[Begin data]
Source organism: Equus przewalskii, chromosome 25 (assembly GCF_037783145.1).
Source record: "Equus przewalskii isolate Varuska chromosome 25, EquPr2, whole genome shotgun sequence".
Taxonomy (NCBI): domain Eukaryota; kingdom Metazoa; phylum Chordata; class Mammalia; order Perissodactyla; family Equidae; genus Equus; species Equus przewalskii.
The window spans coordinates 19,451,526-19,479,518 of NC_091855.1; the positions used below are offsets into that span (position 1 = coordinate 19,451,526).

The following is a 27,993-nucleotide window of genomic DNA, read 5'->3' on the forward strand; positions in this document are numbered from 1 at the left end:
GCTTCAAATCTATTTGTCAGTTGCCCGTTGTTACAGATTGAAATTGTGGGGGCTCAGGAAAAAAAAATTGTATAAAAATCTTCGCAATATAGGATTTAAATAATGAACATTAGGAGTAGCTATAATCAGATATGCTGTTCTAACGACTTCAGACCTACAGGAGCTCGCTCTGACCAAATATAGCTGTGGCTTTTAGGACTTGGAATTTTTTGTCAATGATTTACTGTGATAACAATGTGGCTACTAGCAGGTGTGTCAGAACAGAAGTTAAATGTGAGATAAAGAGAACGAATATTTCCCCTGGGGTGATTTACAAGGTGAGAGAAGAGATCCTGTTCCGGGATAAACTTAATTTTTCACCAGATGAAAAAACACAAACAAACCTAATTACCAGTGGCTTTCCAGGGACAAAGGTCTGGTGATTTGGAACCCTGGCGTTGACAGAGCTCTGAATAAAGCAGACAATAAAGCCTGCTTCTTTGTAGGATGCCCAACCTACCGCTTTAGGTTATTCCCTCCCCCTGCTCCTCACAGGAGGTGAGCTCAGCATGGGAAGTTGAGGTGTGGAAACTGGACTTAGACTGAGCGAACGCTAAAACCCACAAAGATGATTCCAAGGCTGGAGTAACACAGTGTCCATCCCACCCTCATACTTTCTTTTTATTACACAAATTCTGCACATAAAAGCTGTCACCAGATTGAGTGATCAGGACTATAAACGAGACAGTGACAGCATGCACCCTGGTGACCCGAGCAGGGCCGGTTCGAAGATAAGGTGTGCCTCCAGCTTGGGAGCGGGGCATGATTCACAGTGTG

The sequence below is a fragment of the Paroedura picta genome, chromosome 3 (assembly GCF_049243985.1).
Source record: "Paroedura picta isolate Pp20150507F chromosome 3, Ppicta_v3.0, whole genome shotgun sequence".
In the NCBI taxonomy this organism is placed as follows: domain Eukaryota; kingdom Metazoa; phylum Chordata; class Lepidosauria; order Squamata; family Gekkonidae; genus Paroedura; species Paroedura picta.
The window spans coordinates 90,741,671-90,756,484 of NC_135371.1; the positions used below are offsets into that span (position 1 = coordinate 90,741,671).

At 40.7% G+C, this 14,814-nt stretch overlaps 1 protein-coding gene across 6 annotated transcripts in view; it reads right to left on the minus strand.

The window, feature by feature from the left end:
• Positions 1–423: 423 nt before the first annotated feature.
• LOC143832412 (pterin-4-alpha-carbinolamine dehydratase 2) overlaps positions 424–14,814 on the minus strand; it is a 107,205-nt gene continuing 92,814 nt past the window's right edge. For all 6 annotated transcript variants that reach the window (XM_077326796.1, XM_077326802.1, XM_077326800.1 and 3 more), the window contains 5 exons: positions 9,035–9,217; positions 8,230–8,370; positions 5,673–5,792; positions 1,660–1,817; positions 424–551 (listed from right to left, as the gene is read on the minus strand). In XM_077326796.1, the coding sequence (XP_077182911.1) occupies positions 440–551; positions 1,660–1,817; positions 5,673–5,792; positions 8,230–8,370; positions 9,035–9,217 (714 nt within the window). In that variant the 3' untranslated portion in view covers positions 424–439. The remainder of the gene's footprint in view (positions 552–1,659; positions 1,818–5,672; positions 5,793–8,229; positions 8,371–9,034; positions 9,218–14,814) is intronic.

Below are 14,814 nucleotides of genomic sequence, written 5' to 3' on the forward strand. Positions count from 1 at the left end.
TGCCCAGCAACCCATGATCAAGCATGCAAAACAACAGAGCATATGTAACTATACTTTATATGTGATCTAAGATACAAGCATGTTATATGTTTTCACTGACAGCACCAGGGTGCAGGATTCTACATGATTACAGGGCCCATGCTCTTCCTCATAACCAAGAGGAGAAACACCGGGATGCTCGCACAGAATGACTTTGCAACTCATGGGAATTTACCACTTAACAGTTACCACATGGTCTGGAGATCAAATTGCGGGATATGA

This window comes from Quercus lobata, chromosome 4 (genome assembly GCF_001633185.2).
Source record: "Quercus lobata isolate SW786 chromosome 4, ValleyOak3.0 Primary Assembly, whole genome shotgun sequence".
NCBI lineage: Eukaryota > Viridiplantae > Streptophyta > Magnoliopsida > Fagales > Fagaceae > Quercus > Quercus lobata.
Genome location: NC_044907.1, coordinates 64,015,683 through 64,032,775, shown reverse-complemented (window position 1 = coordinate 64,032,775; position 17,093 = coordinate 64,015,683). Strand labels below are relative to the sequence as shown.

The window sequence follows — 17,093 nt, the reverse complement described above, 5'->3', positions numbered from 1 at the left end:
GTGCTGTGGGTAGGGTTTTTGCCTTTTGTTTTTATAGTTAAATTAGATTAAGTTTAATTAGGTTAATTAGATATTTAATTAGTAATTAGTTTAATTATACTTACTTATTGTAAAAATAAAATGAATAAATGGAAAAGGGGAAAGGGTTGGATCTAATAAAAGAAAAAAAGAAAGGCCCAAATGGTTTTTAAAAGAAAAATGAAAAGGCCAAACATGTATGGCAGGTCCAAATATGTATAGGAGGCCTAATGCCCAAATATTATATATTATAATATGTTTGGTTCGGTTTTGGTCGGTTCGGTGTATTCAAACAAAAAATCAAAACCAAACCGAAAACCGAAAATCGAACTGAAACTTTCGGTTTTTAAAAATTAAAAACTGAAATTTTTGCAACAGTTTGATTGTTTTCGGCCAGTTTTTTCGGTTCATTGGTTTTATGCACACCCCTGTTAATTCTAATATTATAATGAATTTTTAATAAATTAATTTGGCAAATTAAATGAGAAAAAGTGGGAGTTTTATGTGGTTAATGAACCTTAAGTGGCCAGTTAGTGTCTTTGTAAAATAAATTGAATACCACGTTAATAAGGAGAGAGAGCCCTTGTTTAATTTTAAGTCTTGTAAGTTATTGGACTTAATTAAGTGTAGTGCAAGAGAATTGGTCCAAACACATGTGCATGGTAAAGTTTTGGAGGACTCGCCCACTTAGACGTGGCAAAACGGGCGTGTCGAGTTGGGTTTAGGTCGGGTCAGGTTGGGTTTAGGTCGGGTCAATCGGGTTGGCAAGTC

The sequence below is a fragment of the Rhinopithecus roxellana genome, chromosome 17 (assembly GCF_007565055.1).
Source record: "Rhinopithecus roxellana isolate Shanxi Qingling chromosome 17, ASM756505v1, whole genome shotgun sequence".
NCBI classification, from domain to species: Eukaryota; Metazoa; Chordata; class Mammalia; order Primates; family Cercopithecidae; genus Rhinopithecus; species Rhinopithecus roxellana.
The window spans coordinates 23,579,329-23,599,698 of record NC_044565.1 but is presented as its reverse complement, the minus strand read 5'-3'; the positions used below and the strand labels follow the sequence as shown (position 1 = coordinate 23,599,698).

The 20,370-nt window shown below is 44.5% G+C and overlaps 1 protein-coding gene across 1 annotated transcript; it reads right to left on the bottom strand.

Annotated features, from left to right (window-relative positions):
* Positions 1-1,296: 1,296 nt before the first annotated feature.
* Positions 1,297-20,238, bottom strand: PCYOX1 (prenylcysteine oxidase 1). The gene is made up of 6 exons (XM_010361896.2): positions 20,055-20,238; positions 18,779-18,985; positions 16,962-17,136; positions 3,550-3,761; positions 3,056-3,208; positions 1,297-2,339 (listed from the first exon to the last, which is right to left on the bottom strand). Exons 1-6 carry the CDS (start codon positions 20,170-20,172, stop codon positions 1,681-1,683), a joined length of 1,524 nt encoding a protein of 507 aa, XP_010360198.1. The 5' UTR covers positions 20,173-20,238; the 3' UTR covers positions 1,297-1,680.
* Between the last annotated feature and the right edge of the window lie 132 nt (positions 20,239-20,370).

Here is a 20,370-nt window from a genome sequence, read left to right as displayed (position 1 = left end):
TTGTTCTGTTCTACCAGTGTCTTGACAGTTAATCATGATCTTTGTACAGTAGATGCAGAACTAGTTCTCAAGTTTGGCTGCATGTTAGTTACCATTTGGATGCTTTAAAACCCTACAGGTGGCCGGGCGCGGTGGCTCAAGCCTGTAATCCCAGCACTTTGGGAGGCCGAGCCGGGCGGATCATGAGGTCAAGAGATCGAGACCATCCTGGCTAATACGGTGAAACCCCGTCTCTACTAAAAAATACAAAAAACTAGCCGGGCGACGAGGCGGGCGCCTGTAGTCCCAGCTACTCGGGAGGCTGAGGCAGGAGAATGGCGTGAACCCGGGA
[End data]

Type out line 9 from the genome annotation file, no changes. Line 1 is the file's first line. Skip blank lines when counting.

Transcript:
In the NCBI taxonomy this organism is placed as follows: domain Eukaryota; kingdom Metazoa; phylum Chordata; class Lepidosauria; order Squamata; family Gekkonidae; genus Paroedura; species Paroedura picta.